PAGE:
8: Sacred Journeys on the Path of Yoga: An Exploration of Yoga Practice and Philosophy



Sacred Journeys on the Path of Yoga:

An Exploration of Yoga Practice and Philosophy

Sonika Jain*

Independent Scholar, Delhi, India


A teacher’s deep commitment to the path of yoga and a compassionate relationship with the student can lead to an unexpected inner transformation. The sacred journey from being a

­beginner to an independent yoga practitioner begins as a physical practice but can assume deeper meaning with time. This chapter delves into the various aspects of yoga that I continuously deliberate as I progress along this pathway, and introduces the definitions and interpretations of yoga from the perspectives of scholars and practitioners in Indian and western traditions, thereby challenging any singular interpretation of yoga. It also highlights the learnings from the sacred journeys of selected Indian teachers who belong to the tradition of householder yogis.  Special attention is directed to the rampant misconceptions about yoga in the contemporary urban Indian environment. I share my own journey of healing as a student of yoga, a practice that taps into my latent  source of expression and well-being. I examine my learning of the basic principles of postural yoga (a ̄sanas), breathing exercises (prāṇa ̄ya ̄ma) and  the lesser-­ known aspects including  chanting, niyāmas


9: Pilgrimage Walking as Green Prescription Self-therapy?



Pilgrimage Walking as Green

Prescription Self-therapy?

Nanna Natalia Karpinska Dam Jørgensen*

Volda University College, Volda, Norway


Pilgrimage walking has potential as therapy on

‘green prescription’ – meaning rehabilitation with salutary outdoor activities – to relieve minor mental and physical ailments. It may also reduce reliance on expensive therapies and medications that often have unpleasant side effects. In this chapter I argue how pilgrimage walking – if prescribed as an outdoor therapy alongside/

­ instead of medicines – could reduce Norway’s hospitalizations, medication use, health queues and spending, and also help people obtain relief by using their own personal health assets. To support this view, the chapter shows how present-day pilgrimages, like walking the Camino de Santiago de Compostela1 can be used as a self-therapeutic tool. According to cross-cultural pilgrim reports, people walk the Camino for religious, spiritual, personal and relational reasons. They seek exis­ tential meaning, silence or company, to process and restore themselves after various life ordeals.


10: The Social Self on Pilgrimage: Intercession and Mediation



The Social Self on Pilgrimage:

Intercession and Mediation

Steven Muir*

Concordia University of Edmonton, Canada


Scholars of pilgrimage often define the practice according to personal aspects. This chapter examines a less discussed aspect of pilgrimage: its interpersonal side. An example is when someone undertakes a pilgrimage on behalf of another person, and receives a benefit for that person. This sort of pilgrimage suggests an important issue: persons do not exist in isolation or act only for personal gain. The life of the individual is woven into the fabric of their family, friends and community. People are in social networks, they may be familiar with mediators and go-betweens interacting on their behalf and thus one person’s intervention benefits others. I use ancient Greece and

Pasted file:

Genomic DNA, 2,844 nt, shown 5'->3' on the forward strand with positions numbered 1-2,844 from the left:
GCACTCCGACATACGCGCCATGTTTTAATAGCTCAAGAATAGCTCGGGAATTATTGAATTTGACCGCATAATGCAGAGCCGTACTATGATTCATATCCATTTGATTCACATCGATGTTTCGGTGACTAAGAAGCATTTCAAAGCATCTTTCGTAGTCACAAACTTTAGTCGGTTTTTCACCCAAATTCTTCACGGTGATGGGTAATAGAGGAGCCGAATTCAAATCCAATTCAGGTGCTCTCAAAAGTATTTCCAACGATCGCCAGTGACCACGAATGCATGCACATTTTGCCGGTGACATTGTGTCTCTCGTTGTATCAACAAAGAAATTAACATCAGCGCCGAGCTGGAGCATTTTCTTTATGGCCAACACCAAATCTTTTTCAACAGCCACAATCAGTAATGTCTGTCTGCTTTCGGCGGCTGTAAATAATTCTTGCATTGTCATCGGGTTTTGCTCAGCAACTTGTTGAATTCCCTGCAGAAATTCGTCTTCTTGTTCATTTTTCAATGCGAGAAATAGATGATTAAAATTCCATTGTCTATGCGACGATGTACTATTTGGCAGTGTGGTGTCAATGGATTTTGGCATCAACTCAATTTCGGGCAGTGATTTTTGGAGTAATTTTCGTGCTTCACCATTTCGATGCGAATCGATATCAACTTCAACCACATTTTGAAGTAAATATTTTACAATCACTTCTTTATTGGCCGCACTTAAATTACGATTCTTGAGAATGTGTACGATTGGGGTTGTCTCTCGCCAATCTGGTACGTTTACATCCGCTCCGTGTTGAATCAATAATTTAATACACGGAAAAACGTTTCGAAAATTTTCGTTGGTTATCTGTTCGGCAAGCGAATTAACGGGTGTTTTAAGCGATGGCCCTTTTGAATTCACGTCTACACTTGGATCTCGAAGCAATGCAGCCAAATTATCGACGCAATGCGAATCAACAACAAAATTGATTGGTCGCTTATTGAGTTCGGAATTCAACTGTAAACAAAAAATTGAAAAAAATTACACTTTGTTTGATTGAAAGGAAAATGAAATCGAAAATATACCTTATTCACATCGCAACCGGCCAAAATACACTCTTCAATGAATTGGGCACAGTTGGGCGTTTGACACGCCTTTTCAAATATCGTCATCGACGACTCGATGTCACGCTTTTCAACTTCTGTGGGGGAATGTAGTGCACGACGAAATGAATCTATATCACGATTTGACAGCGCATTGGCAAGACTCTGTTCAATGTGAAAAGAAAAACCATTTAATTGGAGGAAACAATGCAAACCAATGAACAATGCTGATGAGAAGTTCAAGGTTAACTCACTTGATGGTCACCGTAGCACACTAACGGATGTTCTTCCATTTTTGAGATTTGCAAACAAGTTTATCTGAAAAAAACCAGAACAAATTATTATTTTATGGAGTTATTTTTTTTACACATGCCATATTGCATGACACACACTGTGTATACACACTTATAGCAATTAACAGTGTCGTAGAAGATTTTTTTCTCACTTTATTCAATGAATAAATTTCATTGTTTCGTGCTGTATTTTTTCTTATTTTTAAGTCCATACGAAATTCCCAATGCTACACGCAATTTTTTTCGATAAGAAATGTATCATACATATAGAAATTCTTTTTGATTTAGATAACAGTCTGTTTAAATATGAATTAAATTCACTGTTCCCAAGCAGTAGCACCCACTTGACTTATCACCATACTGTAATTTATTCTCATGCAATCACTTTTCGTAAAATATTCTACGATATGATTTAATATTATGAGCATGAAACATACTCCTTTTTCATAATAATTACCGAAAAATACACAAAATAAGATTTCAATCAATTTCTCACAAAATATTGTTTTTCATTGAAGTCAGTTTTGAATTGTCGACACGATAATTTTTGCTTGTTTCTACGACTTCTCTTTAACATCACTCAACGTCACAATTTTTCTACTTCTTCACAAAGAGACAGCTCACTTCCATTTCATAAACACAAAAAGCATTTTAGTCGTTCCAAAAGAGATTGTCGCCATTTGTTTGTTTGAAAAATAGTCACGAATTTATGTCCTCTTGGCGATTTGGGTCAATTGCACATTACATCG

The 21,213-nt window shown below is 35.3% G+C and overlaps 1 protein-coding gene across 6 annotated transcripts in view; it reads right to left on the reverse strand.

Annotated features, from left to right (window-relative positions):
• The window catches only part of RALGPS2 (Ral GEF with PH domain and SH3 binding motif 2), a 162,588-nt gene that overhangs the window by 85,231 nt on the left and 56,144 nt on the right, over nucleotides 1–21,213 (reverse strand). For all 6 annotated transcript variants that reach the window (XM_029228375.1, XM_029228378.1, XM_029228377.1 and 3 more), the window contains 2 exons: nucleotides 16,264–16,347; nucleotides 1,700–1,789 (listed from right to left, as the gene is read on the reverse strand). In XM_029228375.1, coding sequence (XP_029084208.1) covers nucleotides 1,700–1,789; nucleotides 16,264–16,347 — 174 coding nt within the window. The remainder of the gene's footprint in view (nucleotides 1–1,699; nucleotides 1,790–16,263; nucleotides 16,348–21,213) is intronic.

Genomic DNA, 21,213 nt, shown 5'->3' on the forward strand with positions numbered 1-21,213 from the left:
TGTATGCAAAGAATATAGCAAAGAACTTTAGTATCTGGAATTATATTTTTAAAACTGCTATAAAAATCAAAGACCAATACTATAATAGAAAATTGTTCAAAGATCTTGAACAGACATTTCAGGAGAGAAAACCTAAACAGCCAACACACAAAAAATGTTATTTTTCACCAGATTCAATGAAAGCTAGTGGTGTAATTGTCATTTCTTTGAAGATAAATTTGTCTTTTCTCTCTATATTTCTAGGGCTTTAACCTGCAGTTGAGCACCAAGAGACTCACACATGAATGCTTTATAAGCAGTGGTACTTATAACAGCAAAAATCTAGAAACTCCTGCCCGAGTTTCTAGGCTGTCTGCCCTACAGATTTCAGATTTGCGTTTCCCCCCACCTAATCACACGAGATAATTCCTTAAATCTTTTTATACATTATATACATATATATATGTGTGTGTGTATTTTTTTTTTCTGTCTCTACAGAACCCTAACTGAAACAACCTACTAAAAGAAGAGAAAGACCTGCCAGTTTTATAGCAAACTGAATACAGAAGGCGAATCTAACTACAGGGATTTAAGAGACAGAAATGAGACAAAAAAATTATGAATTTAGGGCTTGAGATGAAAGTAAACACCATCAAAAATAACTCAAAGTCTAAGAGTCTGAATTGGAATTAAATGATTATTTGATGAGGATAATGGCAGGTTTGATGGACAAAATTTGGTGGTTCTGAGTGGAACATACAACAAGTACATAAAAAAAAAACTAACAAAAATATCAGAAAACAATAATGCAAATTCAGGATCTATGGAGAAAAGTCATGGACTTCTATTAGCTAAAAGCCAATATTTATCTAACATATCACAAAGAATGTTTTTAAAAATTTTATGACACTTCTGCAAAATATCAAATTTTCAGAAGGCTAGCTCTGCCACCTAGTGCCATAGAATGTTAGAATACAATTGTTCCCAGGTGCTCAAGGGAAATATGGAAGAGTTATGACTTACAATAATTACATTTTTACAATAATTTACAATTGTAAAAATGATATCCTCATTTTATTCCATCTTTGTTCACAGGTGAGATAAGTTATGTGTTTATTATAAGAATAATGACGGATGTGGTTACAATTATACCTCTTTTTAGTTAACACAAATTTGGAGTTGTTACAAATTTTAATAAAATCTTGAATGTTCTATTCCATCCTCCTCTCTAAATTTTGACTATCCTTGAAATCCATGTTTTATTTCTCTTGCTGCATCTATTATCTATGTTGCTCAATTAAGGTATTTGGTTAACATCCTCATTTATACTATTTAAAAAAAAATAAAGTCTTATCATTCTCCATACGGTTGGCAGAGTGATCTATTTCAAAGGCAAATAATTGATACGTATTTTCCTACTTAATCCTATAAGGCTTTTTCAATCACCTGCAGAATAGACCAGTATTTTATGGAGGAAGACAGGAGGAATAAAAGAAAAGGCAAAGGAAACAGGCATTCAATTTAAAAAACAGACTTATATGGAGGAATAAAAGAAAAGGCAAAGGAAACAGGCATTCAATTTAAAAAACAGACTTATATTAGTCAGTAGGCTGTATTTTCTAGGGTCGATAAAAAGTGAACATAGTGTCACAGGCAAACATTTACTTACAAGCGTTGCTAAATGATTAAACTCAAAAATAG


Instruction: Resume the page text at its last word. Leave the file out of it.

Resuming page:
Rome as a case study of this issue. In that setting, we see highly developed cases of social networks and social identity in pilgrimage to healing sites.


11: Let Us Be Human: Wittgenstein and Philosophical Pilgrimage



Let Us Be Human: Wittgenstein and Philosophical Pilgrimage

Patricia A. Sayre*

Saint Mary’s College in Notre Dame, Indiana, USA


Should you happen to visit Ludwig Wittgenstein’s grave in Cambridge, UK, you may well wonder if this is a site of pilgrimage. People leave things there: flowers, moss, bits of masonry, a miniature ladder to represent a famous metaphor from the end of his Tractatus Logico-Philosophicus. Or, should you make your way to the remote Norwegian village of Skjolden, you will learn that many visitors have preceded you in trekking around the lake, across the fields and up the wooded slope, to stand on what remains of the foundations of the hut where Wittgenstein drafted the core of his

Philosophical Investigations. And, should you find yourself in the isolated Austrian village of Trattenbach, you will surely notice the well-marked trailhead of the path on which Wittgenstein, during his stint there as an elementary school teacher, took his students on nature walks – a path that has since been transformed into a veritable way of the cross, with carved signposts quoting from his writings marking the way. As is the case, perhaps, with most sites associated with the life of a well-known personage, many of those who visit these will do so as mere tourists. Is it possible, though, to visit these sites as a genuine pilgrim? And, if so, what sort of pilgrimage would this be: sacred or secular? Neither option seems quite right, yet neither seems entirely


12: The Pilgrimage to the Mausoleum of Sidi Shaykh